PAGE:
China’s President Xi Jinping used the second "Belt and Road Forum" in Beijing to counter international criticism of the infrastructure project. The scheme to create a so-called New Silk Road will be "open, green, and clean," Xi told the 5000 participants from 150 countries. Some 37 heads of state attended the meeting, eight more than two years ago. Austria, Cyprus and Hungary sent their top representatives for the first time. Germany was represented by Economics Minister Peter Altmaier.

In his opening speech, Xi promised more openness to foreign investment, pledged better protection of intellectual property, and declared his support for multilateralism. Agreements worth USD 64 billion (EUR 57 billion) were signed at the meeting. According to the People’s Bank of China, the central bank, China has so far invested USD 440 billion in infrastructure projects along the new Silk Road.

Xi's conciliatory tone was in part meant to counter criticism - primarily from the USA - of China’s hefty lending to poorer countries and their resulting debt dependency. Xi emphasized China's interest in strengthening multilateral cooperation in countries along the new Silk Road, especially with a view to encouraging European partners to engage more deeply. The Chinese government has been trying to persuade European states to officially support the Belt and Road Initiative for a while. MoUs agreed with Switzerland and Italy at the beginning of the year were the first successes for Beijing’s ambitions.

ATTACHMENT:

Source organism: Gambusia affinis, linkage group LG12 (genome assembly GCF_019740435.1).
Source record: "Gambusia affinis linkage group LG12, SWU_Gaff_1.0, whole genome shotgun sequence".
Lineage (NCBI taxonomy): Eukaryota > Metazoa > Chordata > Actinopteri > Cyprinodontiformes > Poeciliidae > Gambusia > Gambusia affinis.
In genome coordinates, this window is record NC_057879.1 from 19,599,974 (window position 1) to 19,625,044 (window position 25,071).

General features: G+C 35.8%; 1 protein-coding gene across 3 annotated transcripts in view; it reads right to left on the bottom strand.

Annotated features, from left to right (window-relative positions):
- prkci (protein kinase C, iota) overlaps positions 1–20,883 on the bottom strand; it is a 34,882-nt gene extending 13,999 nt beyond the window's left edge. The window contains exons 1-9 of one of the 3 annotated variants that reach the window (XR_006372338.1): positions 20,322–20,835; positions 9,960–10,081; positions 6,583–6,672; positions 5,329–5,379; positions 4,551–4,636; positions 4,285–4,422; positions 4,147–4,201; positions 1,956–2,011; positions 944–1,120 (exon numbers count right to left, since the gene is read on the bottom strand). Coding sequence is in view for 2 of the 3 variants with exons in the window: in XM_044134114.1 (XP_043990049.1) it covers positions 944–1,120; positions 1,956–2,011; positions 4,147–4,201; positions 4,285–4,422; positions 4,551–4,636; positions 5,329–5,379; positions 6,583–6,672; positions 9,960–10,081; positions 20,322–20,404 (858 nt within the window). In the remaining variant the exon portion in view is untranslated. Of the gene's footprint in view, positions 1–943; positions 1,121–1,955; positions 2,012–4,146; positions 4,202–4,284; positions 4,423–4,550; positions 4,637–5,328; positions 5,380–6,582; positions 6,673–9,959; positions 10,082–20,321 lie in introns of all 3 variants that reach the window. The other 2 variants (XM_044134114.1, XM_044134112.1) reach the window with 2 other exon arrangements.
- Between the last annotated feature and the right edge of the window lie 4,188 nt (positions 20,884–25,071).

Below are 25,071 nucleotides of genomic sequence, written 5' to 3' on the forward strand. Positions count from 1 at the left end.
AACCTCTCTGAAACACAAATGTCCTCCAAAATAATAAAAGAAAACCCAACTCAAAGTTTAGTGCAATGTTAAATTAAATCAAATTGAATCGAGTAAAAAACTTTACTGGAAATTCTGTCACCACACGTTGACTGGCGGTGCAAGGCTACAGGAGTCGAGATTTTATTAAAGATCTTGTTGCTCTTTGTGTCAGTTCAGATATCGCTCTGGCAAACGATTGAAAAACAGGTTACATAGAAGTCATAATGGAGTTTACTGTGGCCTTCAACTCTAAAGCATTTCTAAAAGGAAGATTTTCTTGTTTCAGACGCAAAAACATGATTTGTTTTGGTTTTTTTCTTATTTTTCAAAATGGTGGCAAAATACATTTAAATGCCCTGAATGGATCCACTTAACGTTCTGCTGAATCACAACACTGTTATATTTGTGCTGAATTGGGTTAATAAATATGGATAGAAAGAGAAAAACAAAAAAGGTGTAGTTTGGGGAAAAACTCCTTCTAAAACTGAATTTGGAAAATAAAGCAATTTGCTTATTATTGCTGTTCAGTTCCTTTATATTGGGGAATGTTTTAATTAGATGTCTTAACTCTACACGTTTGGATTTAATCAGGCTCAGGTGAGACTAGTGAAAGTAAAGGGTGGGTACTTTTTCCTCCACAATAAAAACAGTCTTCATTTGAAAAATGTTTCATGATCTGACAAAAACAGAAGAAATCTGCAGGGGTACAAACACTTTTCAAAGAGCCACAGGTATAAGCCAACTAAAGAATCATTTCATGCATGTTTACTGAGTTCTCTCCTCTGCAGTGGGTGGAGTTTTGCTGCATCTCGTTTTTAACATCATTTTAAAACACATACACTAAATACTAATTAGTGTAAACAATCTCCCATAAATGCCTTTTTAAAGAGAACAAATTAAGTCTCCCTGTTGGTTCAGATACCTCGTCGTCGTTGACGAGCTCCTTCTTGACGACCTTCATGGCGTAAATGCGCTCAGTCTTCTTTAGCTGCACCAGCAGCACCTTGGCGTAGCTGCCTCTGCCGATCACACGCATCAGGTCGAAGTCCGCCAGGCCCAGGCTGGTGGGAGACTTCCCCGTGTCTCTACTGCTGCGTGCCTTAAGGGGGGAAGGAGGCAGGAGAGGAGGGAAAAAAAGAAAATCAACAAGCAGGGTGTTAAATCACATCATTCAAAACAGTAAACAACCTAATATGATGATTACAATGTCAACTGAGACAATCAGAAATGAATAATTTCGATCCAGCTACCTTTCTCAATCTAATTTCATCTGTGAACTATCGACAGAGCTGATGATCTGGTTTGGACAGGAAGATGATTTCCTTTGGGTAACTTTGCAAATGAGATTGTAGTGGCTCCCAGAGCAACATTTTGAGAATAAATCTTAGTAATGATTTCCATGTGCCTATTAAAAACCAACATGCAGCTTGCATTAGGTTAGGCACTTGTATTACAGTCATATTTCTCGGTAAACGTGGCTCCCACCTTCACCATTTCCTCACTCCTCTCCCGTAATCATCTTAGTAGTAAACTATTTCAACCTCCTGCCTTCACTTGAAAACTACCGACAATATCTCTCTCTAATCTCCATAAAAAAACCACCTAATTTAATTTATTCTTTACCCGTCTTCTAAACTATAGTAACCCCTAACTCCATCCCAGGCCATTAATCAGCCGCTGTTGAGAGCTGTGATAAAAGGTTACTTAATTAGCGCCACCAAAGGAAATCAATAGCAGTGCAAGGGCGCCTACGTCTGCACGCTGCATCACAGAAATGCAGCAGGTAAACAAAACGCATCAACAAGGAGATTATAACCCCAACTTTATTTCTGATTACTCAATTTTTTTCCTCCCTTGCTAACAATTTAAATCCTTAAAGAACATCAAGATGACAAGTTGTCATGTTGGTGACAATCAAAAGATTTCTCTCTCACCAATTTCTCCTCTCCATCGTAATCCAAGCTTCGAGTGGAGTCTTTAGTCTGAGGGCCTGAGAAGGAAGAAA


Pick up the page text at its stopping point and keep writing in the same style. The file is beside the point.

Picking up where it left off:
But it remains to be seen to what extent the People's Republic can translate words into deeds. China’s government is under increasing pressure from the trade war with the US – it needs strong partners and knows what they want to hear. Whether China can deliver on its promises is a different matter.

MERICS analysis: Jacob Mardell is currently travelling along the New Silk Road with the support of MERICS. You can read his current report, first published in Berlin Policy Journal, on our blog.

News in brief

  • Nuclear disarmament: China will not join trilateral negotiations with Russia and the US
  • Taiwan strait: French rare military maneuver likely to increase tension with Beijing
  • Cooperation: China agrees to UN sanctions on Pakistani extremists
  • Investment: Nine deals strengthen ties between China and Cambodia

Politics, Society and Media

Academics challenge official narrative on May Fourth centenary

Chinese professors and students used this year’s centenary of the May Fourth Movement to challenge the Chinese Communist Party’s (CCP) official narrative about the popular protests of 1919: A hundred years ago, students in Beijing protested against the government’s weak towards a stipulation of the Treaty of Versailles that granted Japan territory in Shandong province. They advocated for democracy and science – and, according to the official CCP narrative, ushered in the rise of Communism.